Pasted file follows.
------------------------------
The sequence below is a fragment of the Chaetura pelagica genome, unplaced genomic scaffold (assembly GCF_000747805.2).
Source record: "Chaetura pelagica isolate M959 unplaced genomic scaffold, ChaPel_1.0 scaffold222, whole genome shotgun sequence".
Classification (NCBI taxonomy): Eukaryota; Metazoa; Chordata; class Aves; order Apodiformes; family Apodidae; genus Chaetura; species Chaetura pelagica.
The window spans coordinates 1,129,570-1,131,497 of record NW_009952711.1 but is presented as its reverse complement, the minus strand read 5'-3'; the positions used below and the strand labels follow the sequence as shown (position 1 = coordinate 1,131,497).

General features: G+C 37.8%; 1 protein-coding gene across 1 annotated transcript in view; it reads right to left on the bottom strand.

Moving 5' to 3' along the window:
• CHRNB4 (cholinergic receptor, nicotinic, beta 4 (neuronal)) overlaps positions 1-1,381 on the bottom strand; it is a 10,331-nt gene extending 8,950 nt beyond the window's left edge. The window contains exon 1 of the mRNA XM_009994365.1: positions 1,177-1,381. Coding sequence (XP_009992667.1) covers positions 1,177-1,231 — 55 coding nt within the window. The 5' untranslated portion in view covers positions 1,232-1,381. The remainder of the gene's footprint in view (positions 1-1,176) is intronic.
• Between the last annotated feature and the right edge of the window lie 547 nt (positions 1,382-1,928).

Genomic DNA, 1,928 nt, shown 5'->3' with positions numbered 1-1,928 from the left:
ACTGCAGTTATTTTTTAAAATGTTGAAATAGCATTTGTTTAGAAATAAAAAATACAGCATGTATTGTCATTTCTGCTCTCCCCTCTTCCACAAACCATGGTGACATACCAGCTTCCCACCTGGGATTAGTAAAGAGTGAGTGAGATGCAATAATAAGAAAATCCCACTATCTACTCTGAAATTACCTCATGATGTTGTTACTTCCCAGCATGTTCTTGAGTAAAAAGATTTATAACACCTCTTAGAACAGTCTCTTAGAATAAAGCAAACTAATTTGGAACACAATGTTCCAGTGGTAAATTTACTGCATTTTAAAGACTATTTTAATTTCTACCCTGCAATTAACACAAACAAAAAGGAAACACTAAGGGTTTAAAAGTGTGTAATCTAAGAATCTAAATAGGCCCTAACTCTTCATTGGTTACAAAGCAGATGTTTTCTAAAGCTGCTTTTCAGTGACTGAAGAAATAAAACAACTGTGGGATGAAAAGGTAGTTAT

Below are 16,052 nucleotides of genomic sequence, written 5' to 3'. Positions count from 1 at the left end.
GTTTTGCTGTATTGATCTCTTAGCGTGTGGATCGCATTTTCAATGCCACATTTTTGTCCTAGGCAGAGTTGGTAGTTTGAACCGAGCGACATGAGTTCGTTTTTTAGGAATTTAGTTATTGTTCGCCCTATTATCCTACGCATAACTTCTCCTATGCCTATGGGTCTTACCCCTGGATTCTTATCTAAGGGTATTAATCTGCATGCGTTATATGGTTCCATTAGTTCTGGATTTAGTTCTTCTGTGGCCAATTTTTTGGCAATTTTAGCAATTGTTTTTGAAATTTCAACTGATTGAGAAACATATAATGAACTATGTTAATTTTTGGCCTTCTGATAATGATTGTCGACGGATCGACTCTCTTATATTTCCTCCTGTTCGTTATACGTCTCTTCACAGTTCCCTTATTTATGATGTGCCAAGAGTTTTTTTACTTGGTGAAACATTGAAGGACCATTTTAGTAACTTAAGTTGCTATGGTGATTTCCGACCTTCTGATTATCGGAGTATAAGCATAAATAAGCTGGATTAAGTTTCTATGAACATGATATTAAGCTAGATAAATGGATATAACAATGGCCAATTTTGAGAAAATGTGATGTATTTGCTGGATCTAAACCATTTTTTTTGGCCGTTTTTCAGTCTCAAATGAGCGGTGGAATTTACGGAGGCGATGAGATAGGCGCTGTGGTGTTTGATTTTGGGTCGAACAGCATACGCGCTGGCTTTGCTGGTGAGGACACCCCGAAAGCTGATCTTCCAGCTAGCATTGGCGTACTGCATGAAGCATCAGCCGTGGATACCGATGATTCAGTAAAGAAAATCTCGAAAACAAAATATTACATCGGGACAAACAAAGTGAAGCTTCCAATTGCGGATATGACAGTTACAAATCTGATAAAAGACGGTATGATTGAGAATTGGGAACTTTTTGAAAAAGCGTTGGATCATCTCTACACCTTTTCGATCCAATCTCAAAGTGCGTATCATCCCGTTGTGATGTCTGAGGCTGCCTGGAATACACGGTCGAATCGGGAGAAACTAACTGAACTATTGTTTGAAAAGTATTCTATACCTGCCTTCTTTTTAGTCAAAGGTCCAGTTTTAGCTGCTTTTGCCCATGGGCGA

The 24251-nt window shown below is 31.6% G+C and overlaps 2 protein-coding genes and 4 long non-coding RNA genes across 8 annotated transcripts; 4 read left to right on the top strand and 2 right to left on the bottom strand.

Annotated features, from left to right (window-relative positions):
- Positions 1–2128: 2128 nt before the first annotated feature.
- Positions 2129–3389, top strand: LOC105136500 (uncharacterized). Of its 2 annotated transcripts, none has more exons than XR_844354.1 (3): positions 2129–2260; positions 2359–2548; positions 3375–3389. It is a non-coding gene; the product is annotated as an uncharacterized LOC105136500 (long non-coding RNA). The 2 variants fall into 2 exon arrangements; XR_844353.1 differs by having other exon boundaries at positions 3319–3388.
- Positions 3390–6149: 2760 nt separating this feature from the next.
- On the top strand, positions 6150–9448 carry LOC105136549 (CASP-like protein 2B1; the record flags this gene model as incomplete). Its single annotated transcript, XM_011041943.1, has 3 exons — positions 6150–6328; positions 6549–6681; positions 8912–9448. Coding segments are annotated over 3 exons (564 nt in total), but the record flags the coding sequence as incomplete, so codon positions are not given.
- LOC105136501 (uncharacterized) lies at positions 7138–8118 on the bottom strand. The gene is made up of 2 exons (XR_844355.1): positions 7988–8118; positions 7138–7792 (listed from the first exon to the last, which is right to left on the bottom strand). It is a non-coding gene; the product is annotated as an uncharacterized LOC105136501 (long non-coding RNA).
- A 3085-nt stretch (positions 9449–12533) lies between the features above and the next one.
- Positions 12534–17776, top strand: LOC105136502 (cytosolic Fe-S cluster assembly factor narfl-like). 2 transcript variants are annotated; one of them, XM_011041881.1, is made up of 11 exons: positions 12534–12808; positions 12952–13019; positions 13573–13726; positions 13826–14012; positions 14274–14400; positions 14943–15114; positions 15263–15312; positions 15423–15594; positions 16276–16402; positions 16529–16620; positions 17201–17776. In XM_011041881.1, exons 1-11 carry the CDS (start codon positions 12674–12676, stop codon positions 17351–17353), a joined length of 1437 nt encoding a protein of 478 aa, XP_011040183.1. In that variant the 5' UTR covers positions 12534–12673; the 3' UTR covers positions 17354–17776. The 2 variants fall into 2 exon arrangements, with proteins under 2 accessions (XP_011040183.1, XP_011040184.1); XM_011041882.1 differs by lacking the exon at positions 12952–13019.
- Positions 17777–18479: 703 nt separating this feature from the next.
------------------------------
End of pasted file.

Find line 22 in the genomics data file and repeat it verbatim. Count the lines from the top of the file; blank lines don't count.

- Positions 17777–18479: 703 nt separating this feature from the next.